BACKGROUND: The Water Conservation Areas (WCAs) are integral components of the Everglades and the water supply for southeast Florida. The 862,800-acre WCAs comprise about half of the Everglades. The WCAs help recharge wellfields, prevent flooding of the urban southeast coast, provide protection for the natural ecosystem and provide about one-fourth of the water for Everglades National Park.

The WCAs are rich in fish and wildlife resources and provide excellent recreational opportunities. The Florida panther, Everglades kite, wood stork, American alligator, and whitetailed deer are only a few of the notable species that inhabit the WCAs.

The plan for protecting the WCAs is to acquire the remaining lands not in public ownership (approximately 62,653 acres), restore more natural hydrology, remove exotic vegetation and' protect water quality by implementing the Florida Everglades Forever Act of 1994.

An October 1988, federal lawsuit against the state and the SFWMD alleging that federally owned or leased lands in the Everglades were being damaged by agricultural runoff water containing excess phosphorus was largely settled by agreement among the parties on July 26, 1991. This agreement was approved and entered as a consent decree by the federal court judge on February 24, 1992. However, the litigation shifted to the state administrative arena when the Everglades SWIM Plan and the permits for SFWMD water control structure discharges were challenged by agriculture. Although the litigation did not resolve all the issues, it did lead to an intensive year-long mediation effort. This effort led to development of a "Technical Mediation Plan" dated October 1993. The most important elements of this plan were incorporated into the Florida Everglades Forever Act of 1994. The plan improved upon a March 1992, Surface Water Improvement and Management (SWIM) Plan. Under the SWIM Plan, "Stormwater Treatment Areas" would be constructed in the EAA on some 35,000 acres and a detailed research, monitoring and regulatory program would be implemented to reduce total phosphorous loads by 25 percent. The "Technical Mediation Plan" also included treatment for water discharged to tide (Canal 139 and Canal 51 basins), treatment and diversion of water to the south that is periodically discharged to Lake Okeechobee from the EAA, and improved water quantity benefits. A modified Technical Plan was published in February 1994, which included redesign for Stormwater Treatment Area 5 and excluded publicly owned lands in the Rotenberger Tract for stormwater treatment.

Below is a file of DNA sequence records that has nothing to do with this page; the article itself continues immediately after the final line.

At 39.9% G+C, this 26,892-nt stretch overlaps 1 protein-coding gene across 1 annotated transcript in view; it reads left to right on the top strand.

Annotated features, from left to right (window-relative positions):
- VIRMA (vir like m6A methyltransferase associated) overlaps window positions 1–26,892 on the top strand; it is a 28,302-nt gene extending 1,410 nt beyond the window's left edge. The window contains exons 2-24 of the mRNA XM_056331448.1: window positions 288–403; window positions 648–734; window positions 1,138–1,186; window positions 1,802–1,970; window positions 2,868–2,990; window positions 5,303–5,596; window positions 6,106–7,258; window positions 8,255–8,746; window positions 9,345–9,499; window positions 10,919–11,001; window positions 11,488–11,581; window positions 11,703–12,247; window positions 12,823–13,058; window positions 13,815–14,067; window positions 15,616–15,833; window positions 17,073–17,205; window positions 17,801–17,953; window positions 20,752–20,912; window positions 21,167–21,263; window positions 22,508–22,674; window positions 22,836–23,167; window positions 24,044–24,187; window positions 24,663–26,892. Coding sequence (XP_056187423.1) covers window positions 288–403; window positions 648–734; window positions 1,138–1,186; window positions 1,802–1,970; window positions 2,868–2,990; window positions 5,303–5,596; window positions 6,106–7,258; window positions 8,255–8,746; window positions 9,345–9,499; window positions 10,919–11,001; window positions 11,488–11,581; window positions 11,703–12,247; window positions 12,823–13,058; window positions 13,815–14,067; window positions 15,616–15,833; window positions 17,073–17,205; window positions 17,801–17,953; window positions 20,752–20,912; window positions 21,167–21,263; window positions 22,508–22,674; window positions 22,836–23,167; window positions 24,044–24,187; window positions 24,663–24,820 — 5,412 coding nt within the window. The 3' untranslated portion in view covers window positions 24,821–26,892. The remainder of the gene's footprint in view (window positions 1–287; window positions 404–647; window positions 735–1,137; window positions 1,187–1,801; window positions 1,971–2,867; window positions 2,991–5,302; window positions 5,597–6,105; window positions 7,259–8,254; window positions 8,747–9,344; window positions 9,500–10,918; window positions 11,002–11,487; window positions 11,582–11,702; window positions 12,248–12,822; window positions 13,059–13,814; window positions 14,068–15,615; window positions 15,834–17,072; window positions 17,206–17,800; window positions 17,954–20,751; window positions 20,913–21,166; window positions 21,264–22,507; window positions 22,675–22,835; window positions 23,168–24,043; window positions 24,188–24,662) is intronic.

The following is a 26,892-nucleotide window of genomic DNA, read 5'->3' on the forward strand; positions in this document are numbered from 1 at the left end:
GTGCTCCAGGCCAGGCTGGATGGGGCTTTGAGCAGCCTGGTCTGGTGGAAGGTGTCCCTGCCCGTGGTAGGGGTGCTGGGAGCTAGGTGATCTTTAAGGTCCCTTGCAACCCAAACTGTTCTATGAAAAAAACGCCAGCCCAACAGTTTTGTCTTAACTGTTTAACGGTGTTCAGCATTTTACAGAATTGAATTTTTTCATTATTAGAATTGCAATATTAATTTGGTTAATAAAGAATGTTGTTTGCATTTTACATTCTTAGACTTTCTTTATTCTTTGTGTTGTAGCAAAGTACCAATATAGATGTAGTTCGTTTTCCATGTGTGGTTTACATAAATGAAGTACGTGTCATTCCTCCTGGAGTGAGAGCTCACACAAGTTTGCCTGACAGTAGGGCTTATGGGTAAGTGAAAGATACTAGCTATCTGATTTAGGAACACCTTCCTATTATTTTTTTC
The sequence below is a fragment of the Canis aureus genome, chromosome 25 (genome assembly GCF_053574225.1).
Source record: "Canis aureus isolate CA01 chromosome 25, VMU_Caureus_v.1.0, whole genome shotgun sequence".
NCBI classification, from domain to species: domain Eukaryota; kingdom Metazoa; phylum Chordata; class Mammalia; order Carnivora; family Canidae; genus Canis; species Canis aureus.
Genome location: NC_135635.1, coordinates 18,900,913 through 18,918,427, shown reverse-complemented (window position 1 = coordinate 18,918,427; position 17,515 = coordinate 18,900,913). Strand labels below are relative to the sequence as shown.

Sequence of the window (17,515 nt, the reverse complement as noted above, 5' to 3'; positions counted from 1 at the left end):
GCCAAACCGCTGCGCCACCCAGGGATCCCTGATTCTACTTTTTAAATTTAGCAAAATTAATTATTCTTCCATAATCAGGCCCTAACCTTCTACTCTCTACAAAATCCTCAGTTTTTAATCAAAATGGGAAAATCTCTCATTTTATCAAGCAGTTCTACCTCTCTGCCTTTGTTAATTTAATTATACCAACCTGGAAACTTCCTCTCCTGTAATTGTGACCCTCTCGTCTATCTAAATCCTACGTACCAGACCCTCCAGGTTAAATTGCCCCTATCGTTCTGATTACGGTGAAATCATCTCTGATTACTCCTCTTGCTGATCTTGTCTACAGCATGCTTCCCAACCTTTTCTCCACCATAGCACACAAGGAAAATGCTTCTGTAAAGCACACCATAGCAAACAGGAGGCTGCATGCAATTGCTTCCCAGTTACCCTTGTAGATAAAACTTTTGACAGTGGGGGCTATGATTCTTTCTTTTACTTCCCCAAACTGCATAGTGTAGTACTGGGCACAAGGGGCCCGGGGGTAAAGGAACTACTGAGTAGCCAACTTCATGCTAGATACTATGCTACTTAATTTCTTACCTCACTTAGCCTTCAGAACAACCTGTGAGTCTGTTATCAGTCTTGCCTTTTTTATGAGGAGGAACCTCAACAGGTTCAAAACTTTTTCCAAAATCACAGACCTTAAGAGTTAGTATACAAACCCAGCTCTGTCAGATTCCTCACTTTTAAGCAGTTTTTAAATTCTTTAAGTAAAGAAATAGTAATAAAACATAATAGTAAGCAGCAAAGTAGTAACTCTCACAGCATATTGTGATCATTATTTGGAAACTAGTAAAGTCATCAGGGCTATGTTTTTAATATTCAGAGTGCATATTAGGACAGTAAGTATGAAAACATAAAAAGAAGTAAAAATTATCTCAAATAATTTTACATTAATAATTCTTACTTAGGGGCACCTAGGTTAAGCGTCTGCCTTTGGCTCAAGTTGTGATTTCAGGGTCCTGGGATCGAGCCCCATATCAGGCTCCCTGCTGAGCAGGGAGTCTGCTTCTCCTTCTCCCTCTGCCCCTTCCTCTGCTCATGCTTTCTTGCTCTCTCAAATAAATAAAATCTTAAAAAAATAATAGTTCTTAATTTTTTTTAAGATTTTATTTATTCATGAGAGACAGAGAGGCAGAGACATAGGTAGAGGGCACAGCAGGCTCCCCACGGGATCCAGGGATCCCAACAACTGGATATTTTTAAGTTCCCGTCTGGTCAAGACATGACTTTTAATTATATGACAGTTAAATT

On May 3, 1994, Governor Chiles signed into law the "Florida Everglades Forever Act," passed by the Legislature on April 15. The Act provides for a broad, long-term restoration effort and is expected to bring an end to numerous legal challenges. It will enable implementation of the cleanup program originally embodied in the Everglades SWIM Plan and the Technical Mediation Plan as modified. The comprehensive Everglades restoration program authorized in the Act includes requirements for establishing a numerical water quality standard for phosphorus and an extensive research and monitoring program. It establishes an "agricultural privilege tax" and other financial provisions to pay for construction, operation and maintenance of the program. It also provides for the restoration of the quantity, timing and geographical distribution of freshwater flows to the Everglades and Florida Bay.